The following weekend I was in Heidelberg for the RISE Conference. It was a fantastic weekend. I have also acquired a new name: Seamus McMotherfucker. Cheers Derek for that one. Now, some pictures.

Myself, M for “Milne”. Or “Moron” as my brother kindly suggested. Wee bastard that he is.

L-R: Derek, Kevin, Myself, Ruben, Sara and Vishal. Audrey had deserted us by this point.

View from the castle of “Der Philosopher Weg” – “Philosopher’s Way”, where some of the most important philosophers of the day used to come to think.

Derek with the funniest sign I’ve ever seen.

Heidelberg is the oldest university in Germany (1386 gegründet). The Americans I was with found this pretty amazing, a university that predates the discovery of America by Columbus, let alone the colonisation of their country!

For anyone that has done a chemistry class ever also has Heidelberg University to thank. We all know that most of the more interesting lessons always involved a Bunsen Burner and hence the ability to BURN SHIT JUST BECAUSE WE CAN.

And there, pyromania, I believe, is an excellent place to finish.

Next Time: Amsterdam & Switzerland


Part 3 – Transformers, Biological Warfare & The Art of Spin

Sometime during my first year in Glasgow the three of us, pictured above, decided to live together. Left to right is: myself; Justice and Graham. Yes his name, well surname, actually is “Justice”. We think he should’ve studied law instead of engineering so in court he’d be “Lord Justice Justice” in a “Major Major” Catch-22 farce of titles. He also wants to do a PhD after undergrad meaning that he’d be Doctor Justice. With a name like that it’s almost a moral obligation to become a Bond Villain or Superhero.

Anyway, we did move in together but with my moving abroad to Germany and Singapore this is coming to an end. It’s quite easy to forget what you’re leaving behind when moving abroad, getting caught up in all the excitement and preparation. So here goes, a  few of the escapades of Maule Drive.

 Moving In

This is from the first day we’d moved in. After having a few friends round for drinks we decided to play a prank on a friend, Greg, by filling his shoes with water and freezing them. This taught me two things.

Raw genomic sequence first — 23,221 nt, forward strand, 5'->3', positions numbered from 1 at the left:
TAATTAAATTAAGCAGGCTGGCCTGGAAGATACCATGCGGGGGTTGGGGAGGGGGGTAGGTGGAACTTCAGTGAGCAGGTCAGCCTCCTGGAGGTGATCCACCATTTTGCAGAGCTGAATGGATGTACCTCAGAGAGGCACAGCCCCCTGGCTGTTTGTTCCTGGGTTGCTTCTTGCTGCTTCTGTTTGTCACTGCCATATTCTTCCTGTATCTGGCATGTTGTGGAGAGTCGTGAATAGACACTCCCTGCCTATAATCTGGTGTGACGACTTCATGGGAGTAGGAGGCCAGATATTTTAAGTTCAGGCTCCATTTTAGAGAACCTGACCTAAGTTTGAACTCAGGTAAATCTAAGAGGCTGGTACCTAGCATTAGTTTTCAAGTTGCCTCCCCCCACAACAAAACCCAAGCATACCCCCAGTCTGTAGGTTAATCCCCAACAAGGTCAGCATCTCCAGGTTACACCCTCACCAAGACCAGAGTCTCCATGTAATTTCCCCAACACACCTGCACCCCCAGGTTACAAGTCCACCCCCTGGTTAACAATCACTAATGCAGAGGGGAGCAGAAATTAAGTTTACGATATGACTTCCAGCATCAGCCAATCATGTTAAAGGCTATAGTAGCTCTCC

1. This prank works surprisingly well. Greg’s shock when he tried to put his feet in his shoes was hilarious.
  2. Don’t fuck with plumbers. Remember what your friends do for a profession. Greg is a plumber and hence knows more about the intricacies and intimacies of my home than I ever will, meaning his revenge will always be infinitely better.

Davie (L) Me (R)

After a few drinks Davie and I also decided that we wanted to be transformers. Hence “Carling-tron” and “Mecha-coors” were born.

Christmas Dinner

This was the setting for our Xmas meal. Being poor students we didn’t have a dining table…or a dining room for that matter… Instead we just put down blankets in the hallway and called it a “Xmas Picnic”. An act of spin that I think even Malcolm Tucker or Alistair Campbell would be proud of! Graham and I managed to somehow cook a 3 course meal for 12 people in probably the world’s smallest kitchen. And no one suffered from food poisoning. Andrew and Graham: 1 , Salmonella: 0. We were also supposed to have a Xmas tree  but obtaining one turned out to be harder than a microscopic game of Where’s Wally. Hence the baubles we’d already bought were used as projectiles as we all descended into bauble warfare. Like normal battles, but more “christmassy”.

Who’s That Hot Bird?

A group photo from Xmas dinner. This is also, probably, the tidiest Graham’s room has ever been. While I am no saint when it comes to the mysterious art of cleanliness, Graham is next level. You get the feeling when you see it sometimes that it’s contravening a NATO treaty on biochemical warfare somewhere. Also some of the stuff Justice and I have found in there is probably more furry and hairy than Graham himself. To put this into perspective; Graham’s nickname is Chewbacca, from Star Wars.